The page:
Benghazi: American Tragedy, Political Travesty

On the night of September 11 and through the early hours of September 12, 2012, the U.S. consulate and a nearby CIA annex in Benghazi, Libya were attacked. Four Americans—U.S. Ambassador Chris Stephens, Foreign Service Management Officer Sean Smith, and CIA contractors Tyronne Woods and Glen Doherty—were tragically killed and ten others were wounded.

That night is now viewed as a national disaster. The Benghazi attack marked the first time since 1979 that a U.S. ambassador was killed on active duty. Moreover, it crippled the Obama administration’s foreign policy in Libya, punctuated days of instability and anti-American protests across the Arab world, and dealt a painful blow to U.S. morale and security on the eleventh anniversary of the 9/11 attacks. Unfortunately, however, the Benghazi tragedy did not end when the flames were extinguished and the bodies were brought home. Rather, like a bandage yanked from a festering wound, the attacks are a single event that have laid bare some of the ugliest, most difficult, and most unfortunate realities of U.S. politics and the U.S. government.

Today, more than three years since the attack, the mere word “Benghazi” has become a sensitive and highly politicized trigger for many Americans. Mental images of death, fire, and sadness are now colored and even soured by out-of-context clips and misquotations of former Secretary of State Hillary Clinton yelling “What difference…does it make?,” the House Select Committee on Benghazi’s obvious political witch hunt, and numerous other examples of inflamed rhetoric and divisive reactions. This political smear campaign by some Republicans and the right wing media against President Obama, former Secretary Clinton, former UN Ambassador Susan Rice, and others is detestable. Such accusations of deliberate malpractice, calculated dishonesty, and nonchalance are as cynical and offensive as those that accuse President George W. Bush of lying about 9/11.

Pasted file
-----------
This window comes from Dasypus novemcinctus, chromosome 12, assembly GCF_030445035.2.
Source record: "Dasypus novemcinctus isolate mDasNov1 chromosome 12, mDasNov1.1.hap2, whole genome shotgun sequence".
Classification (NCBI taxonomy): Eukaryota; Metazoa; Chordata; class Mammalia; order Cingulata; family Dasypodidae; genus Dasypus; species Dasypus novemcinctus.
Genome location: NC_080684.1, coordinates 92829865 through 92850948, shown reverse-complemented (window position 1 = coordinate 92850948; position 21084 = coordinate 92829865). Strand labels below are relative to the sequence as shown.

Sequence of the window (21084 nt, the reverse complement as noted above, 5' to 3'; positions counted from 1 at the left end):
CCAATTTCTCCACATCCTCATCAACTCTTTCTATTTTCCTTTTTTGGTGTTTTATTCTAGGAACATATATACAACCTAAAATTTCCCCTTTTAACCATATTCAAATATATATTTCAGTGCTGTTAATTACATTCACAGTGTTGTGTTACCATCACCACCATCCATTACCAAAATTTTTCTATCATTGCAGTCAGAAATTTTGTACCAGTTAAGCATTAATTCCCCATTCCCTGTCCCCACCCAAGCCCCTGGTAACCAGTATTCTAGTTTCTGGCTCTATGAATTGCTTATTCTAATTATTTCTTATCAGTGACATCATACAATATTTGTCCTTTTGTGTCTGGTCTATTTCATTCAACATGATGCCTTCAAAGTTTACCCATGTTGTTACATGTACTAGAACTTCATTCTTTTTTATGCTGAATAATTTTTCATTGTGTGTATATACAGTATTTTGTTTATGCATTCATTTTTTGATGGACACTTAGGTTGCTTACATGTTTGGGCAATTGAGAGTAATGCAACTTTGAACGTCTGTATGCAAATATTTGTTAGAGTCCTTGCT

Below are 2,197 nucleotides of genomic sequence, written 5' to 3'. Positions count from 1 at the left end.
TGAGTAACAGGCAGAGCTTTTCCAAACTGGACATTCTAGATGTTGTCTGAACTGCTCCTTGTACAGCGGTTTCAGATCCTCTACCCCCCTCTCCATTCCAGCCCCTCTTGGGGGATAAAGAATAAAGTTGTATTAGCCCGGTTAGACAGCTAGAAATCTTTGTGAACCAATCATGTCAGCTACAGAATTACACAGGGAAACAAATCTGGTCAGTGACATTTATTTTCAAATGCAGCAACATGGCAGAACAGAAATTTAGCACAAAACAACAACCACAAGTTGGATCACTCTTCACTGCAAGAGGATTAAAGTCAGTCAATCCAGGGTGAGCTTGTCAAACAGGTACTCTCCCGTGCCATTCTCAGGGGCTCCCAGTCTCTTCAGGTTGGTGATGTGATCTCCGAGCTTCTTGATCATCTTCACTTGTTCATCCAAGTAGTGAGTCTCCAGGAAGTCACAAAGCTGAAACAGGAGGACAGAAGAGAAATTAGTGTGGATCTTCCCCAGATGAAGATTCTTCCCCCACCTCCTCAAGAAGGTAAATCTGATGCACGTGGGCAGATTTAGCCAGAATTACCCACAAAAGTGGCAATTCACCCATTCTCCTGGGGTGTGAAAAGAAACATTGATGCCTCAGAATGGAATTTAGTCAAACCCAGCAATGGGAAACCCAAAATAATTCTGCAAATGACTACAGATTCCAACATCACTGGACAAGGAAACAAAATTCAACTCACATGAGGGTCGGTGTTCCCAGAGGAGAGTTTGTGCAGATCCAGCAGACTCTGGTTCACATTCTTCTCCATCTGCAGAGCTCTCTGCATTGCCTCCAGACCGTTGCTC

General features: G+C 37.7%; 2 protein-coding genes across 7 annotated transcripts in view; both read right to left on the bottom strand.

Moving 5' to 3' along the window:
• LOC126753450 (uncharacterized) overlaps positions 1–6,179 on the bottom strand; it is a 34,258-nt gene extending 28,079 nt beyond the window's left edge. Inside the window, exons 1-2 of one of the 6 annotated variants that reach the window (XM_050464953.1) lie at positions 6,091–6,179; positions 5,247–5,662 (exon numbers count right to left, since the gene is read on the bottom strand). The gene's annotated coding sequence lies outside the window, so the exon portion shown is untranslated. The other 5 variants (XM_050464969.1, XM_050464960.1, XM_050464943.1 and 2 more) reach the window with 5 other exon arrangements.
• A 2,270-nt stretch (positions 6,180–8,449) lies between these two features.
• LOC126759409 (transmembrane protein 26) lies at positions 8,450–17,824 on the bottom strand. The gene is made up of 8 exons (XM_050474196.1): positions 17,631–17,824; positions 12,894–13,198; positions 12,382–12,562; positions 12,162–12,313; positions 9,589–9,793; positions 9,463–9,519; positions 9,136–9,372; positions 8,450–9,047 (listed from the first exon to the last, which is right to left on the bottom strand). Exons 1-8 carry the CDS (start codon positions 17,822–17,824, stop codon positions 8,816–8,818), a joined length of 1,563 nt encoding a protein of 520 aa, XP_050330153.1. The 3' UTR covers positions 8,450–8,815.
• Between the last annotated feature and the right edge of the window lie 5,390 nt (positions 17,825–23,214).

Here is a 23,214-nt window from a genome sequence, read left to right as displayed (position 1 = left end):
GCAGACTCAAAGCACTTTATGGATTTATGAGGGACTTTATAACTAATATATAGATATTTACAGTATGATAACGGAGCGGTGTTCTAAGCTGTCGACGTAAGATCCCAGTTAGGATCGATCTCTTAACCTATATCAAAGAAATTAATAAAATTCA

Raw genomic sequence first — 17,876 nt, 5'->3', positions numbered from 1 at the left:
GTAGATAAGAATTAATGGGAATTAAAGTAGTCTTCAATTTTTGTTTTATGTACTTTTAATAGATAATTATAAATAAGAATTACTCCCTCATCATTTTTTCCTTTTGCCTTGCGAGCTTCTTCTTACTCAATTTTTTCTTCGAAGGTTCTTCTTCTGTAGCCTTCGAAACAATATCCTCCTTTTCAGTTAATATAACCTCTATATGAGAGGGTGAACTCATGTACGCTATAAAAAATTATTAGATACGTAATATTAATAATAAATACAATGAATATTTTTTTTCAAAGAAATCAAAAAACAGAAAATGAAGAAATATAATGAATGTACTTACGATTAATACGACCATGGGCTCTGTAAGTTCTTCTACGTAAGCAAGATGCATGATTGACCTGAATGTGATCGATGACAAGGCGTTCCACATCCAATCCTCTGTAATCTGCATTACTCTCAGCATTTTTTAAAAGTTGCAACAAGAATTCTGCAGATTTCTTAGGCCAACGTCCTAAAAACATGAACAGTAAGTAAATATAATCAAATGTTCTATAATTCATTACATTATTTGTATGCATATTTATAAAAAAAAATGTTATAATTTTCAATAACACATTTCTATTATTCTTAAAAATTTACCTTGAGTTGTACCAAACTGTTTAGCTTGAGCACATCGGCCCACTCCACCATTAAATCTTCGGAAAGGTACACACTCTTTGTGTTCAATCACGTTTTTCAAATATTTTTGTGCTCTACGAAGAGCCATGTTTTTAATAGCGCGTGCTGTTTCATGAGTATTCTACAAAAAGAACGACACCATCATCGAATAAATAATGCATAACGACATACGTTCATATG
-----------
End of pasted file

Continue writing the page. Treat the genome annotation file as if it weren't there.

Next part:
“Like a bandage yanked from a festering wound, the attacks are a single event that have laid bare some of the ugliest, most difficult, and most unfortunate realities of U.S. politics and the U.S. government.”

The Benghazi attack was hardly the only such tragedy to occur in the history of American foreign policy. In 2013, the U.S. Department of State’s Bureau of Diplomatic Security released a report that cataloged dozens of “significant attacks against U.S. diplomatic facilities and personnel abroad” that took place between 1998 and 2012. While no U.S. ambassadors were killed, there were many attacks that targeted U.S. embassies and consulates. These include the 1998 bombings at the U.S. embassies in Kenya and Tanzania that killed 291 people (including 12 Americans), the 2002 attack that killed 12 people (including a U.S. Marine) near the U.S. consulate in Karachi, Pakistan, and a 2006 car bomb explosion near the U.S. Embassy in Kabul, Afghanistan that killed two U.S. military personnel and a local embassy staffer.

These and other attacks around the globe—from China, to Greece, to Peru, to Yemen—clearly indicate that ensuring the safety and security of Americans abroad is a serious challenge. What they do not suggest, however, is that any single U.S. administration, commander in chief, secretary of state, or other official, is singularly culpable. The way in which Benghazi has been turned into a partisan smear campaign is not only unprecedented, but also irresponsible and factually inconsistent.